Motorized and Non-Motorized Recreation Uses July 19, 2006
Since 1987 there has been a large increase in motorized recreation use on the Clearwater and Nez Perce National Forests, particularly in the last decade. The largest increase has occurred in the use of ATVs (four-wheel all terrain vehicles). These ATVs have greatly expanded the ability of the recreating public to explore the forests and access new areas. They are legitimate uses of national forests and provide highly sought after recreation opportunities for ATV users. Associated with this large increase in use there has been an increase in unplanned, user created motorized trails on both national forests. In some areas use of these unplanned trails has caused resource damage to meadows and wet areas, and impacted water quality and fish habitat. In some situations conflict has arisen between non-motorized users and motorized users where user-built trails have been created.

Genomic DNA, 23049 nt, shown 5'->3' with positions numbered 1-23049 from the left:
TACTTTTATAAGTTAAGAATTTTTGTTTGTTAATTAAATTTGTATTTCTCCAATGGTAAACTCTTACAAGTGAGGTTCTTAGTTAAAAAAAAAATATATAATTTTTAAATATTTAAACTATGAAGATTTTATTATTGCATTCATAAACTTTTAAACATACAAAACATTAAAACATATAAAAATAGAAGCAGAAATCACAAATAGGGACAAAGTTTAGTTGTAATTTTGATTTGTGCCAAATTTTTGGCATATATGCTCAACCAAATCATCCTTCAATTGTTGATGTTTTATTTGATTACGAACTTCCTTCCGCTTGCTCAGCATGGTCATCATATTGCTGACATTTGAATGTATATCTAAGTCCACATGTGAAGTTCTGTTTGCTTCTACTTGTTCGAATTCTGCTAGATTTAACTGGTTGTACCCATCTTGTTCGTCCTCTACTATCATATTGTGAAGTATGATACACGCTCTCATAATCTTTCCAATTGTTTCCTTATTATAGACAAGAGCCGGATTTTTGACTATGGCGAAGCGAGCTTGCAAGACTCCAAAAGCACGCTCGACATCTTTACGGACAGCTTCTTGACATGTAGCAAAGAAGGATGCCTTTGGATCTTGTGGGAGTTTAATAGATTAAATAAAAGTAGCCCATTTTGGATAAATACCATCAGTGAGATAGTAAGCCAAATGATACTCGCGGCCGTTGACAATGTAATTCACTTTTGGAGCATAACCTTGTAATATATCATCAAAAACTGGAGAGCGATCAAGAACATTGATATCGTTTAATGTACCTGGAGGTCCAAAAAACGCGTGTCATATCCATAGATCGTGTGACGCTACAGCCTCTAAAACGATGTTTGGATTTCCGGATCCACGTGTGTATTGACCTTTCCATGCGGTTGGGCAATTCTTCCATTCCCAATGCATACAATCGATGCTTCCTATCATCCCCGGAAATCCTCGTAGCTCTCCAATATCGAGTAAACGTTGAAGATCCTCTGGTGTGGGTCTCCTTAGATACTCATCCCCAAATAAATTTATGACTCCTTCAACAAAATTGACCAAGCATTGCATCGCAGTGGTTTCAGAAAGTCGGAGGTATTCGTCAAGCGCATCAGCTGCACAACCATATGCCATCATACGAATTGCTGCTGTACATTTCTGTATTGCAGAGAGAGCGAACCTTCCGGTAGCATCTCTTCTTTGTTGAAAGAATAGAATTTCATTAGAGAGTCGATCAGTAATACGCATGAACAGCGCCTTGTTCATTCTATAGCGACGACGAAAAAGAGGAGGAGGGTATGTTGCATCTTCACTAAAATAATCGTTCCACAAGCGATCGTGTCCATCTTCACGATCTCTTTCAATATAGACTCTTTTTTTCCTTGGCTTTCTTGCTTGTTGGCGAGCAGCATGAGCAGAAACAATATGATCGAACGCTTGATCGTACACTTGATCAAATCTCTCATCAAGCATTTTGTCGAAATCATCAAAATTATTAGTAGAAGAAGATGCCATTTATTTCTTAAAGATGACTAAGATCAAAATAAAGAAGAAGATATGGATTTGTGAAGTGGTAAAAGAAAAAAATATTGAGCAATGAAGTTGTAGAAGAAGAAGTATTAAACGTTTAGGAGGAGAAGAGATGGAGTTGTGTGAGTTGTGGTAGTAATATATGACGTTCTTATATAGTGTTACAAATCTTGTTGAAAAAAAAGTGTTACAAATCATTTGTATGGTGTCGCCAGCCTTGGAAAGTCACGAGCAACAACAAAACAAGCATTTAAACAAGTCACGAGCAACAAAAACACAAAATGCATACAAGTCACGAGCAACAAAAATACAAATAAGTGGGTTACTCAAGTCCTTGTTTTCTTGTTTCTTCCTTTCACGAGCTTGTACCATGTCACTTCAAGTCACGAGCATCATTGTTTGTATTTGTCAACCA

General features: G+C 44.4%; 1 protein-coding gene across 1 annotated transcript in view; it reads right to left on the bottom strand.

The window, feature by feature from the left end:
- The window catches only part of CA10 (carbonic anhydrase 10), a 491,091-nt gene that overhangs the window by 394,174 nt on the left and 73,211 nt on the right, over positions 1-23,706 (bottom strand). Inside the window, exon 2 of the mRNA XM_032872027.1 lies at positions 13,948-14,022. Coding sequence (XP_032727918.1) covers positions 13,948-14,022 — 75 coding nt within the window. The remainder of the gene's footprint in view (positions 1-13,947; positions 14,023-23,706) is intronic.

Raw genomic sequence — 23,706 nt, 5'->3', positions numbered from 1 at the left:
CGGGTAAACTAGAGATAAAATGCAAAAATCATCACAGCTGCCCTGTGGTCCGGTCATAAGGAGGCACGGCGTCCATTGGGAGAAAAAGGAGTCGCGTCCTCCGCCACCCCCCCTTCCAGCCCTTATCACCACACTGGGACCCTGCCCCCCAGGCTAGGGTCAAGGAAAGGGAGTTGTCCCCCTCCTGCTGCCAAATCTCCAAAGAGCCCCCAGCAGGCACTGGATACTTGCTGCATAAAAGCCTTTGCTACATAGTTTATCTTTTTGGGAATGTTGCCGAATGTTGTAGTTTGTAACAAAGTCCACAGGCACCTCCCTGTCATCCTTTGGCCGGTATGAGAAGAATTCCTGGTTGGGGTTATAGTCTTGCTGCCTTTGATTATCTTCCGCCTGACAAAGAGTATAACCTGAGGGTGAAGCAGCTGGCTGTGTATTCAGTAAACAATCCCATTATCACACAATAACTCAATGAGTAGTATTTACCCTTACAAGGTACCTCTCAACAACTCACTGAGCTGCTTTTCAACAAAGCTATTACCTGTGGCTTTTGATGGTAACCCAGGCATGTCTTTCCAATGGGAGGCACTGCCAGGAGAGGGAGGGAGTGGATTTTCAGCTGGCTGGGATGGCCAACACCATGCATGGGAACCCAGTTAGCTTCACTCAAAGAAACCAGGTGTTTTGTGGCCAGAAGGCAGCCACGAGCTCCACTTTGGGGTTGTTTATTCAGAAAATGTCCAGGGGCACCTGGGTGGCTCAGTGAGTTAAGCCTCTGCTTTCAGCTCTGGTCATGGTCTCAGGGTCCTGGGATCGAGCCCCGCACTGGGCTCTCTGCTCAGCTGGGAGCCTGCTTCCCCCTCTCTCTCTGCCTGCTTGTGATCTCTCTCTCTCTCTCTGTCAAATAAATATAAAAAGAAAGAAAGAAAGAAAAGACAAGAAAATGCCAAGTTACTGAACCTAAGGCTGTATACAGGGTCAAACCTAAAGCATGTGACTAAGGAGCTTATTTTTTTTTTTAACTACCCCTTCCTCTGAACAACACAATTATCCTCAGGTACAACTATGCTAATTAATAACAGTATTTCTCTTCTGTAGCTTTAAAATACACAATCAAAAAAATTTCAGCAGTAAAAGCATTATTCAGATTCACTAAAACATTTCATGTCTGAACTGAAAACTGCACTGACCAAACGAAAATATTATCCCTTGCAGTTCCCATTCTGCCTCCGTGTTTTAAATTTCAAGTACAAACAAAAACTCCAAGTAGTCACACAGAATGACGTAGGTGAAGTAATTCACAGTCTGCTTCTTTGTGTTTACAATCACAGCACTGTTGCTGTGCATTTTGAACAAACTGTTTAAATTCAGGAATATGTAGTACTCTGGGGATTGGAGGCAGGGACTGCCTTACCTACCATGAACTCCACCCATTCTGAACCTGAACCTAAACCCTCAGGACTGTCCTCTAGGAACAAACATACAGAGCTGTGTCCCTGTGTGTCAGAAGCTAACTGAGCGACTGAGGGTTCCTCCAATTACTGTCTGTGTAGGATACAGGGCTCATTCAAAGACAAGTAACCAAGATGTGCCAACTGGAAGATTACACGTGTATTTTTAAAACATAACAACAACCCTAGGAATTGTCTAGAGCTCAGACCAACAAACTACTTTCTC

Technological changes in recreation equipment, such as ATVs, snowmobiles, snowshoes, and cross-country skis, have made it possible for visitors to travel to previously inaccessible areas. In some areas the increase in use has created both resource and social problems where none existed before. For example, user-created trails may impact rare plant communities on open ridges and severely impact wet meadows. At the time of forest planning in the 1980’s, many of these areas were thought to be inaccessible and to have very little use or potential for recreation use.